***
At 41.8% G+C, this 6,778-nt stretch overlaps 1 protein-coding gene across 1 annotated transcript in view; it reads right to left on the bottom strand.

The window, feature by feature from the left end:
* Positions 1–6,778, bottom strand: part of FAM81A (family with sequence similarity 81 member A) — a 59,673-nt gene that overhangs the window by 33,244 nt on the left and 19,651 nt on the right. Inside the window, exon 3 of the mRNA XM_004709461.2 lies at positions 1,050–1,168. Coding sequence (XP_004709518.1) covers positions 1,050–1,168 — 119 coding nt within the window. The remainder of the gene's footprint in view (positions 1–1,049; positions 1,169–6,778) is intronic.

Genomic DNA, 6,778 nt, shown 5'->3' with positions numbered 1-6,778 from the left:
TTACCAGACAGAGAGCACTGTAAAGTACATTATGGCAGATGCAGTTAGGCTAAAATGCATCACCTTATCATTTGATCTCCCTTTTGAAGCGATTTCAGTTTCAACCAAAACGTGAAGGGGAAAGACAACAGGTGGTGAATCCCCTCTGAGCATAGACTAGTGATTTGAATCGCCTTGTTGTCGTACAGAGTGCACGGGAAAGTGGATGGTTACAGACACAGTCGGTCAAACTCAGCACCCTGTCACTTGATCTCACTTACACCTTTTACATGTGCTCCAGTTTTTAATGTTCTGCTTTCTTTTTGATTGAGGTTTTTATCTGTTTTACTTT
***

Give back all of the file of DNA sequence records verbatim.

At 41.8% G+C, this 6,778-nt stretch overlaps 1 protein-coding gene across 1 annotated transcript in view; it reads right to left on the bottom strand.

The window, feature by feature from the left end:
* Positions 1–6,778, bottom strand: part of FAM81A (family with sequence similarity 81 member A) — a 59,673-nt gene that overhangs the window by 33,244 nt on the left and 19,651 nt on the right. Inside the window, exon 3 of the mRNA XM_004709461.2 lies at positions 1,050–1,168. Coding sequence (XP_004709518.1) covers positions 1,050–1,168 — 119 coding nt within the window. The remainder of the gene's footprint in view (positions 1–1,049; positions 1,169–6,778) is intronic.

Genomic DNA, 6,778 nt, shown 5'->3' with positions numbered 1-6,778 from the left:
TTACCAGACAGAGAGCACTGTAAAGTACATTATGGCAGATGCAGTTAGGCTAAAATGCATCACCTTATCATTTGATCTCCCTTTTGAAGCGATTTCAGTTTCAACCAAAACGTGAAGGGGAAAGACAACAGGTGGTGAATCCCCTCTGAGCATAGACTAGTGATTTGAATCGCCTTGTTGTCGTACAGAGTGCACGGGAAAGTGGATGGTTACAGACACAGTCGGTCAAACTCAGCACCCTGTCACTTGATCTCACTTACACCTTTTACATGTGCTCCAGTTTTTAATGTTCTGCTTTCTTTTTGATTGAGGTTTTTATCTGTTTTACTTT